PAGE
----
China’s economy grew at an annual rate of 6.7% in the three months to September, government data showed, a sign that growth is stabilising.
The figure was the same rate as the previous two quarters, and was in line with forecasts.
The spell of stability will reassure investors after China’s markets and currency crises earlier this year sparked fears of a further slowdown.
China’s economic performance has a big knock-on impact around the world.
Full year growth for 2016 is still likely to be weaker than last year’s, which was already the slowest in 25 years.
“The general performance was better than expected,” the National Bureau of Statistics said in a statement when releasing the data on Wednesday.
The figure is in line with Beijing’s growth target of 6.5%-7% for the year.
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Still growing, but still slowing; the latest official figures suggest the Chinese government is stabilising its vast economy.
But dig a bit deeper and it’s a familiar picture; it seems government spending, especially investment in infrastructure, is still significant fuel for the engine. Rocketing prices in the – at times crazy – property market are helping too in places.
There’s evidence that the attempt to move towards a consumer lead economy is beginning to work.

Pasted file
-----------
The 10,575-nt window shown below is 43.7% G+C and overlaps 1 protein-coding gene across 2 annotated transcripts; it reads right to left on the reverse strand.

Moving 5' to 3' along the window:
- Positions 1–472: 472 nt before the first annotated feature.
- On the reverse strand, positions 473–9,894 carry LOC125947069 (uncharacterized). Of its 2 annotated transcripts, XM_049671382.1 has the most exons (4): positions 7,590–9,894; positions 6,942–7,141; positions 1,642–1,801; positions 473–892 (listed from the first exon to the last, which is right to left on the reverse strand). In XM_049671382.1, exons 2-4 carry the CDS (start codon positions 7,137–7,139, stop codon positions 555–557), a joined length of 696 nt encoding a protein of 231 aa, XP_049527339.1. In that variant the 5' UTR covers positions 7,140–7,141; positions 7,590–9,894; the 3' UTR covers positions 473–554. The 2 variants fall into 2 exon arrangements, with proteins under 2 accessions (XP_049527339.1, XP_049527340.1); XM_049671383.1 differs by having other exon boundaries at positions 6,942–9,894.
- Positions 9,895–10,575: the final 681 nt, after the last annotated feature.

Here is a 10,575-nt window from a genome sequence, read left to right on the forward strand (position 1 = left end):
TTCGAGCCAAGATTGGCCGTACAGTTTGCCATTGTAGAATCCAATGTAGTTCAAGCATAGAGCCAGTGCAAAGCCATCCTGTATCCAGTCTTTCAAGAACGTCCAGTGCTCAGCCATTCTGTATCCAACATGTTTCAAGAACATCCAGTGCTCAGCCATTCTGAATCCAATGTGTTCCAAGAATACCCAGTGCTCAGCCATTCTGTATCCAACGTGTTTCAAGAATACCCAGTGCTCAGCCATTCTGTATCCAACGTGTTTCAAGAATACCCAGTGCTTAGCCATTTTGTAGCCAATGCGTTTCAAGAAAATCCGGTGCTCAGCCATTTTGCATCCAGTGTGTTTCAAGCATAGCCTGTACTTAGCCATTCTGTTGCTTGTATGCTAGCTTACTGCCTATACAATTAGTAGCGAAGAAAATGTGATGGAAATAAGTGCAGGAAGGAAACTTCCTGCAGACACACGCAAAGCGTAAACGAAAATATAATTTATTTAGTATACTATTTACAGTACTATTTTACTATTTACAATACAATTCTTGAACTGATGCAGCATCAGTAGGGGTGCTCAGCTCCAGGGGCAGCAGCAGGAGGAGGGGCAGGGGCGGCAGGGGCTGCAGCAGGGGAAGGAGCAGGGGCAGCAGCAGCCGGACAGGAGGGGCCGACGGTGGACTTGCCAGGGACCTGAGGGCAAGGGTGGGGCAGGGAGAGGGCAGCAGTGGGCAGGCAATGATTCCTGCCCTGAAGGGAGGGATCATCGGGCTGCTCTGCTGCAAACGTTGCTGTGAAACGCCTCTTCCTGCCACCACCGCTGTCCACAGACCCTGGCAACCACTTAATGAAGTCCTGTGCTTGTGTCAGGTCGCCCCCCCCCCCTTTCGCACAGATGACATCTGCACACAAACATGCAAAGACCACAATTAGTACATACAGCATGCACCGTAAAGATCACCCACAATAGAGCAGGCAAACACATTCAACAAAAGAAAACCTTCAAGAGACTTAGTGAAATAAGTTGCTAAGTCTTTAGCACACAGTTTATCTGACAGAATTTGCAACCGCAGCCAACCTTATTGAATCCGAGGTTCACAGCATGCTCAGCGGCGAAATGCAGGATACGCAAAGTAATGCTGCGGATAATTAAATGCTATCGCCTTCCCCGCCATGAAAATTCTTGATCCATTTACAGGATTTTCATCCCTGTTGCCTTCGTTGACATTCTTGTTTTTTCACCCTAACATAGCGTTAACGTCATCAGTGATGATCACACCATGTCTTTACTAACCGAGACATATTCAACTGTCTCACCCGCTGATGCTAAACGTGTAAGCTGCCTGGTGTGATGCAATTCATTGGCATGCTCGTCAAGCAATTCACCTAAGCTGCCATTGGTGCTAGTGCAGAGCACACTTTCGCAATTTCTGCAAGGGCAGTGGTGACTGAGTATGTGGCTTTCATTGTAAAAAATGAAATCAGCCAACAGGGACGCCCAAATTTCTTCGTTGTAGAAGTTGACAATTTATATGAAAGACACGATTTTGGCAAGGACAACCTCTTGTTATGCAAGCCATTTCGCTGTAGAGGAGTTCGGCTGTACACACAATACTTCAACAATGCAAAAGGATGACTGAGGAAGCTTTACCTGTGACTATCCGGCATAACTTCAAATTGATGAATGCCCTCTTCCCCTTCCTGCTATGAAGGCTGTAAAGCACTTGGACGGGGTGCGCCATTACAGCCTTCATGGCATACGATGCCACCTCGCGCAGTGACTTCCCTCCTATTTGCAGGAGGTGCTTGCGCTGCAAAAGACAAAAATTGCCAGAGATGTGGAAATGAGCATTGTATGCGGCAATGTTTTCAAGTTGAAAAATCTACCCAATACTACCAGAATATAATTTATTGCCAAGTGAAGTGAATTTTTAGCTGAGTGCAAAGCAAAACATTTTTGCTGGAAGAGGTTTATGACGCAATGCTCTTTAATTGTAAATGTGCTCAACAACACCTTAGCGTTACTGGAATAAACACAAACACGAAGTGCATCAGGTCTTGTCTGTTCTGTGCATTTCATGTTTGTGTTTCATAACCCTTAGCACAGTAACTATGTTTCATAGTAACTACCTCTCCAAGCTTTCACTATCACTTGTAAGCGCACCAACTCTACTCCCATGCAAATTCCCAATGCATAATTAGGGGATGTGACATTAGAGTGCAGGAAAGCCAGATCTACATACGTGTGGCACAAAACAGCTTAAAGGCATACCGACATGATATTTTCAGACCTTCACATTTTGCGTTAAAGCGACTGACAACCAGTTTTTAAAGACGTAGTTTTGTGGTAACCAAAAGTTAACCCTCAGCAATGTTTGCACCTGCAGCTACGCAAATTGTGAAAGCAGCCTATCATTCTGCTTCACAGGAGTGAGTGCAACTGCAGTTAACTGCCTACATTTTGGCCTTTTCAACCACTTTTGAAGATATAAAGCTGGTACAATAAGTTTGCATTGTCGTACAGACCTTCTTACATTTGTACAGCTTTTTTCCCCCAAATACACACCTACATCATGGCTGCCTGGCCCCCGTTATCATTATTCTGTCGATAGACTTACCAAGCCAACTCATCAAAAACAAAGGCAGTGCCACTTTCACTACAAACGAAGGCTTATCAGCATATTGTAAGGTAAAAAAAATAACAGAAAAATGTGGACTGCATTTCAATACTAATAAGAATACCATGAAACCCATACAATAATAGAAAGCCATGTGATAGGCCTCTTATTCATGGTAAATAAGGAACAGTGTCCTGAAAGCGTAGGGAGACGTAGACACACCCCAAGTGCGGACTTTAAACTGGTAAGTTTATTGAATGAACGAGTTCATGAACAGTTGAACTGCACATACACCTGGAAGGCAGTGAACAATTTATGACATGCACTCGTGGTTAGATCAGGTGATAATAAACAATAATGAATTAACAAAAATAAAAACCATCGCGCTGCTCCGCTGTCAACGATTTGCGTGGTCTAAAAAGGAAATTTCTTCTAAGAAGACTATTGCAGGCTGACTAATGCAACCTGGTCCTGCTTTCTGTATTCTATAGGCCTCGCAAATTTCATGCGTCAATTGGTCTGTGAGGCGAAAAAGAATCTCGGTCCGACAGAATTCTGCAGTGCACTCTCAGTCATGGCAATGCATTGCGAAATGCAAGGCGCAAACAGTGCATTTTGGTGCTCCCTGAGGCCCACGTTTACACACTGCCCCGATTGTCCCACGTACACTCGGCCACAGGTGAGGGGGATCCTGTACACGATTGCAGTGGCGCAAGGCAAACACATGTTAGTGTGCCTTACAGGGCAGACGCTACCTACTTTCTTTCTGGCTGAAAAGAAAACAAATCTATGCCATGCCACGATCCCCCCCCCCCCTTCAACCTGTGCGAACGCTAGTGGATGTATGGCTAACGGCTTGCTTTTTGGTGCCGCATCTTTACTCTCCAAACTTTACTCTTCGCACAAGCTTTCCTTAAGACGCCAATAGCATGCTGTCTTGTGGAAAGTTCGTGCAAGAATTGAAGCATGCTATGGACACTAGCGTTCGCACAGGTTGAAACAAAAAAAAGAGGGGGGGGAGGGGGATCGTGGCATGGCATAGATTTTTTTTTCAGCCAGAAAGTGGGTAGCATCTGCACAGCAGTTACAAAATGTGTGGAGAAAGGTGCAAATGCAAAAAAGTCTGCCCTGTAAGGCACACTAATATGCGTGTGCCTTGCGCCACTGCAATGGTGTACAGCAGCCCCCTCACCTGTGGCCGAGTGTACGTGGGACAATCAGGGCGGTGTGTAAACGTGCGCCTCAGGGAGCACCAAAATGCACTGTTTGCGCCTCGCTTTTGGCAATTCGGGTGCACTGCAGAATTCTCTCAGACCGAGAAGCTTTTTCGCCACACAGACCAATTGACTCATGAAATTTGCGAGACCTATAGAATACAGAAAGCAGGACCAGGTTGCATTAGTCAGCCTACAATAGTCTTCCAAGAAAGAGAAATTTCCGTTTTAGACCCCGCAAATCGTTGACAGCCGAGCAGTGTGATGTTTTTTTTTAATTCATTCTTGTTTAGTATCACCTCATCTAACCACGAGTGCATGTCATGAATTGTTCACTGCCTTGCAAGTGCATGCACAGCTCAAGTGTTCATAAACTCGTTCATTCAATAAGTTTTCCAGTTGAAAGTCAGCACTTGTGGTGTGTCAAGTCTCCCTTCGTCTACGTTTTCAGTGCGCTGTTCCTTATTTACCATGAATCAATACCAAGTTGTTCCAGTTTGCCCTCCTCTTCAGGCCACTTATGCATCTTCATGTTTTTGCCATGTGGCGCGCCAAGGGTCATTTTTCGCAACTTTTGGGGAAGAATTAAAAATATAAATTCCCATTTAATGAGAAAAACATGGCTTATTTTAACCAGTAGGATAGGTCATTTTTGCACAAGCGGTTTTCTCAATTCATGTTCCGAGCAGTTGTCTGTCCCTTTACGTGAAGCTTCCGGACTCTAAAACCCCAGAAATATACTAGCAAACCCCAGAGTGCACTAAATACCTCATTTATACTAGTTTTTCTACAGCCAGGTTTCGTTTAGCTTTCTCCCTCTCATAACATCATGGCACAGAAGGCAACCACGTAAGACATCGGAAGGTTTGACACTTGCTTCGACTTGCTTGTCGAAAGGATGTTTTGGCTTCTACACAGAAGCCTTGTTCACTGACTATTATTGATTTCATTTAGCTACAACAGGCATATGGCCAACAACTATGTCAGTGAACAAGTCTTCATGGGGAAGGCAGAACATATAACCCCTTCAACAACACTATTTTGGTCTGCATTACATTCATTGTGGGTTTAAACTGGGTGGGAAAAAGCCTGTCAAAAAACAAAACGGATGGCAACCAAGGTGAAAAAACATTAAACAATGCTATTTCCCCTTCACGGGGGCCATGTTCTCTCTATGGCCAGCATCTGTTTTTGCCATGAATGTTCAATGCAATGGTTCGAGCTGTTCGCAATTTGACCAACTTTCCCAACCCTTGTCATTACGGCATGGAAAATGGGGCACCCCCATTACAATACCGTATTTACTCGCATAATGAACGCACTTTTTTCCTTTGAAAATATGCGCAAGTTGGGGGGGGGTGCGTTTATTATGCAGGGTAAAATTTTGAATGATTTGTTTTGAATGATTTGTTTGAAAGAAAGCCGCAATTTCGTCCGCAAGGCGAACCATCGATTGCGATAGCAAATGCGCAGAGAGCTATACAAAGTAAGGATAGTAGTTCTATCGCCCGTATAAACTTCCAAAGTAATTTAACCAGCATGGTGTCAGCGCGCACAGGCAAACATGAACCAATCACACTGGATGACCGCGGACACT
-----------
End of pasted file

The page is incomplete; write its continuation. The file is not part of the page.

Consumption, at around 70%, accounted for more of the GDP growth.
Debt remains a big, big problem though. At nearly 260% of GDP it’s frighteningly high. Most of it is on the books of provincial governments.
A final word on that 6.7% growth figure. That’s three quarters, in a row, of the same figure. Exactly what government forecasters predicted. Some have consistently cast doubt on the accuracy of the numbers, most recently the IMF’s former chief economist, who told the Amira News he thought the slowdown was worse.
Real estate has been a driving force behind China’s economy this year, with separate data released on Wednesday showing that investment in property rose by 5.8% between January and September with sales increasing by almost 27%.
This is despite government efforts to try and prevent more property bubbles, with some cities demanding bigger mortgage deposits or banning second homes.
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China is the world’s second-largest economy and the second-biggest importer of both goods and commercial services.
It also plays an important role as a buyer of oil and other commodities. Its slowdown in growth has been a factor in the decline in prices of those goods.